Bloomberg News reported last week that, “China’s hog population has stopped shrinking and is starting to rise, after months of decline because of African swine fever, and the recovery should keep pork prices in check, a senior agriculture ministry official said.
“Pig herds probably began to pick up in November after 12 provinces, including Henan, Shandong and Jilin, reported an increase in inventories, said Yang Zhenhai, head of the ministry’s animal husbandry bureau. The declines in some provinces in the south and southwest have also eased. ‘Overall, breeding sow inventories are expanding and we see a bottoming in hog inventories.'”
The Bloomberg article added that, “China’s wholesale pork prices have dropped for a fourth straight week from a record level, taking the decline from the start of November to almost 20%. Inflation hit a seven-year high in October on the back on rising pork prices.”
Nonetheless, Reuters writers Sophie Yu and Dominique Patton reported last week that, “Cao Xianli, the owner of a ‘ribs and rice’ restaurant in eastern China’s Qingdao city, is facing his biggest test in a decade of running the eatery.
“Not only have costs doubled in the last year because of soaring pork prices, but he’s not even sure he’ll be able to secure enough of the meat needed for his signature dish.”
The Reuters article pointed out that, “China’s rocketing pork prices come after a deadly disease ravaged its huge hog herd, leaving the world’s top consumer of the meat short of about a quarter of its usual supplies. That’s about 13.5 million tonnes, more than the entire pork production of the United States.”
“Sky rocketing pork prices are impacting the entire supply chain. Wholesale chicken prices are up 33% on a year ago, driven by widescale substitution of pricy pork with cheaper poultry, meaning China’s popular fried chicken chains are also feeling the heat,” the Reuters article said.
Yu and Patton added that, “The agriculture ministry says pig production should return to about 80% of normal levels by late 2020, but many others believe that forecast is overly optimistic, particularly as swine fever is still spreading.”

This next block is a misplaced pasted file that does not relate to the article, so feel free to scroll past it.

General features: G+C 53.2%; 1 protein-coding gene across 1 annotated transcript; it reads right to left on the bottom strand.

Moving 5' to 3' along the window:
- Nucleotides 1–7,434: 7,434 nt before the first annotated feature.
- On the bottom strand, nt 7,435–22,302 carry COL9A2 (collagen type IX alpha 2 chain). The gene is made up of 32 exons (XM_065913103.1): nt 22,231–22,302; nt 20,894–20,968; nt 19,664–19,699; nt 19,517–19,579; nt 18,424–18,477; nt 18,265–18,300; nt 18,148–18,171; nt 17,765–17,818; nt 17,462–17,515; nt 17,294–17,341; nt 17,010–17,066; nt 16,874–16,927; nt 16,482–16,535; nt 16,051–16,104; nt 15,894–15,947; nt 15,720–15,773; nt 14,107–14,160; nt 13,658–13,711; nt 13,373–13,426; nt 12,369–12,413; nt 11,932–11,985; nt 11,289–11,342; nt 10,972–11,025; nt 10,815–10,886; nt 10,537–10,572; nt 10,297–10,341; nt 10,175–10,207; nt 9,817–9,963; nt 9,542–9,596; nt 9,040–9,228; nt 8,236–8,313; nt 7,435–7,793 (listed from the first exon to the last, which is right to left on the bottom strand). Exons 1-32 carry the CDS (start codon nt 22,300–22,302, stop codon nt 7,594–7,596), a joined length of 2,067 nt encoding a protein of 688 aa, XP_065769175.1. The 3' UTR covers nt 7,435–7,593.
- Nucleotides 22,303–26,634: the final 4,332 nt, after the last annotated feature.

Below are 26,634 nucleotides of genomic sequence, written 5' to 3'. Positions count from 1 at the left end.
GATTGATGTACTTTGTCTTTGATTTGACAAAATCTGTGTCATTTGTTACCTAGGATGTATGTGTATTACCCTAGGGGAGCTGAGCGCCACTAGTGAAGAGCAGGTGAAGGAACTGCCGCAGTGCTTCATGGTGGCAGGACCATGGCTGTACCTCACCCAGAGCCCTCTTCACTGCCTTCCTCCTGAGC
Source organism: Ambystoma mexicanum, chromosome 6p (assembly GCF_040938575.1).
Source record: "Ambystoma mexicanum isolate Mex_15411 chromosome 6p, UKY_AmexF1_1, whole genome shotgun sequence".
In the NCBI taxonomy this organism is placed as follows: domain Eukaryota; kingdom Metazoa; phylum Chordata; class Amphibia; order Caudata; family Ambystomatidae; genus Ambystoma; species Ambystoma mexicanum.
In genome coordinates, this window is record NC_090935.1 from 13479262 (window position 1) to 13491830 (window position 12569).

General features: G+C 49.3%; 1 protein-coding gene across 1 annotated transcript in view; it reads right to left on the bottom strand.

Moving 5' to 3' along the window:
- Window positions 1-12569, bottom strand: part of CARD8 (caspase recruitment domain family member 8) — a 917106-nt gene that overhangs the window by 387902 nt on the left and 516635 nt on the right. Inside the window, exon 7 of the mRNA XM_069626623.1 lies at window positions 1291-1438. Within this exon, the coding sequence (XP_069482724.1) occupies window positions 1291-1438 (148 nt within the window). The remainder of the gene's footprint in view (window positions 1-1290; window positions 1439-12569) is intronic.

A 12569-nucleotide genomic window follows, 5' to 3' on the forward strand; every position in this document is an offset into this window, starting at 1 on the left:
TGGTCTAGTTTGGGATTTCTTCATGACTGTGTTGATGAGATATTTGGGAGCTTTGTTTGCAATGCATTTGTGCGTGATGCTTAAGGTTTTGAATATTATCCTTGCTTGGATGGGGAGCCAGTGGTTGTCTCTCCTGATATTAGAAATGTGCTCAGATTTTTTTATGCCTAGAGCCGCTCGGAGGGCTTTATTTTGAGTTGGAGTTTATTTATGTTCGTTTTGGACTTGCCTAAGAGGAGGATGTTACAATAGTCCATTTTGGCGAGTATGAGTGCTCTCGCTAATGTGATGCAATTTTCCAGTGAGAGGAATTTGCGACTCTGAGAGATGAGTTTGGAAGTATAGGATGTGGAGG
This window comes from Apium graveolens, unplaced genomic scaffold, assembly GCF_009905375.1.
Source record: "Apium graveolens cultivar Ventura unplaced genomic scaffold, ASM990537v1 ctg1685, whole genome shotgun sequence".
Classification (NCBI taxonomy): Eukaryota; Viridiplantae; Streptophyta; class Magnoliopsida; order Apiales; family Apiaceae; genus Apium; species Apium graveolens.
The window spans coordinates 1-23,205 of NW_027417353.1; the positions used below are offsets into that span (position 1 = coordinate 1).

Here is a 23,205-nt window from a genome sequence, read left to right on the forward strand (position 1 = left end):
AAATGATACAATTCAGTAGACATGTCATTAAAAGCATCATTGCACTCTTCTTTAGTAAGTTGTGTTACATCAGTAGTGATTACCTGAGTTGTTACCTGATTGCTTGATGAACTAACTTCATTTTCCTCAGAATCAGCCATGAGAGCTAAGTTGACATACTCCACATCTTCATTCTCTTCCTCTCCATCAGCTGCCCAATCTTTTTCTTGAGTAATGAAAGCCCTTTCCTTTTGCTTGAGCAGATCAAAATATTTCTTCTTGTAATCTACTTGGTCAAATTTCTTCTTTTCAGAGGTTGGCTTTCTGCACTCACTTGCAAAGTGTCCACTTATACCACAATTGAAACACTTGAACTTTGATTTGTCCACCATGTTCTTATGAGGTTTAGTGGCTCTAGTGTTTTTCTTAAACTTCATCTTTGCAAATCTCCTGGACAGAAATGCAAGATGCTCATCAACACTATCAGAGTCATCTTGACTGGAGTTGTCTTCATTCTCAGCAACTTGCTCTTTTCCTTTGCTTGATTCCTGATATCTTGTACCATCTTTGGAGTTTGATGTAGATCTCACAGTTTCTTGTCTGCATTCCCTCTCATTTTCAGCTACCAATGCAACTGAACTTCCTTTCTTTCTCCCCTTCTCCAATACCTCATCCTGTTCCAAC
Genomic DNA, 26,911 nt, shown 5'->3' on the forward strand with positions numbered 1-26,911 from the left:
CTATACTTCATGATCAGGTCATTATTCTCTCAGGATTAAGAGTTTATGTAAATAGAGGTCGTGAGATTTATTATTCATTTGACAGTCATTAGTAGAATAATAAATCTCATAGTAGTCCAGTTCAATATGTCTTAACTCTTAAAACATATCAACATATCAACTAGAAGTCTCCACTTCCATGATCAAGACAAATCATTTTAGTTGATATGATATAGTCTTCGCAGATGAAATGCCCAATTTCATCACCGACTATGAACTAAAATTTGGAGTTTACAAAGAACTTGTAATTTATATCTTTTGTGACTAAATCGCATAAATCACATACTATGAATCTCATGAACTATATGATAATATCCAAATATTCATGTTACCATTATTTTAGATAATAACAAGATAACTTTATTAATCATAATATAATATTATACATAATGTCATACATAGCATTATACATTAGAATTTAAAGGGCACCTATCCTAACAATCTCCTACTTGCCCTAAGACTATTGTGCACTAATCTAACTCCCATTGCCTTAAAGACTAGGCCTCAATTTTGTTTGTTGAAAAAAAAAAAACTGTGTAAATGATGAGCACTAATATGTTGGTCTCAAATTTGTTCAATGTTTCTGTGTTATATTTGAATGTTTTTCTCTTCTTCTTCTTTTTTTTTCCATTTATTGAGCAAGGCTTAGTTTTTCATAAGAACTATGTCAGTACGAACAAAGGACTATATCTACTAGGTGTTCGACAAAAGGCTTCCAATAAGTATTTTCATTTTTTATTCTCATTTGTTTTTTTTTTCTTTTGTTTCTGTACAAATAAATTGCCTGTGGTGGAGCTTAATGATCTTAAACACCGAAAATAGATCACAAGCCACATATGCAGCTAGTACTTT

Meanwhile, Emiko Terazono reported last week at The Financial Times Online that,
The impact of African swine fever, which has led to the loss of hundreds of millions of pigs in China, has started to affect world food prices, which reached their highest point in more than two years in November.
“Chinese domestic pork prices have rocketed as the country’s pig herd, normally about 450m strong, has more than halved. The country’s meat imports have leapt too, as Beijing has sought to fill the gap.”
The FT article noted that, “China’s pig herd is likely to decline further in the first half of next year, before rebounding in the second, according to Justin Sherrard, a strategist at Rabobank. ‘Overall, we think China will have a flat year [in pig numbers],’ he said.”
Also with respect to Chinese herd expansion, Reuters writers Min Zhang and Dominique Patton reported on Thursday that, “China’s Ministry of Agriculture and Rural Affairs issued a three-year plan to speed recovery of pig production after the world’s largest hog herd was ravaged by disease, targeting 70% self-sufficiency in pork for the nation’s southeast.”
And Liyan Qi reported on Thursday at The Wall Street Journal Online that, “China has asked local officials to rectify previous measures to shut down smaller pig farms in a bid to restore pork supply.
“A surge in pork prices amid an outbreak of African swine fever has been exacerbated by Beijing’s efforts in recent years to crack down on polluting industries, including pig farming, analysts said.”
The Journal article stated that, “By the end of December, local governments must get rid of all ‘no-pig cities’ or ‘no-pig counties,’ China’s Agriculture and Rural Affairs Ministry said Friday.
“They must work with the local environment watchdog to resurvey areas where pig farming is banned and lift the bans in areas that should allow pig farming, the ministry said.”
More broadly on the African Swine Fever issue, The Associated Press reported last week that, “An outbreak of African swine fever in Poland near the German border has killed 21 wild boar, the agriculture minister said Wednesday.
Reuters writer Michael Hogan reported last week that, “Germany said on Friday it was stepping up measures to prevent an outbreak of African swine fever (ASF) after a case was discovered in a wild boar in Poland, 40 km (25 miles) from the border between the two countries.”
The Reuters article pointed out that, “There are fears in Germany that its exports of pork to China and other Asian countries could be threatened, with import bans regularly imposed on pig meat from regions where ASF has been discovered.
Germany’s pork exports to China rose 43% year-on-year in the first seven months of 2019, according to figures from market research consultancy AMI, fuelled by increased demand after ASF slashed China’s pig herd by as much as half since August 2018.
And from a U.S. perspective, Bloomberg writers Lydia Mulvany and Michael Hirtzer reported last week that, “The biggest U.S. hog herd since World War II is keeping live-animal prices muted even as a record number of pigs are being slaughtered to meet booming global demand.
“After a deadly disease decimated pigs in top consumer China and other parts of Asia, American hog farmers were expected to benefit from rising exports to fill a protein shortfall. However, while slaughter estimates in the U.S. are reaching unprecedented highs, prices for live animals are at the lowest ever for the season in government data going back to 2003.”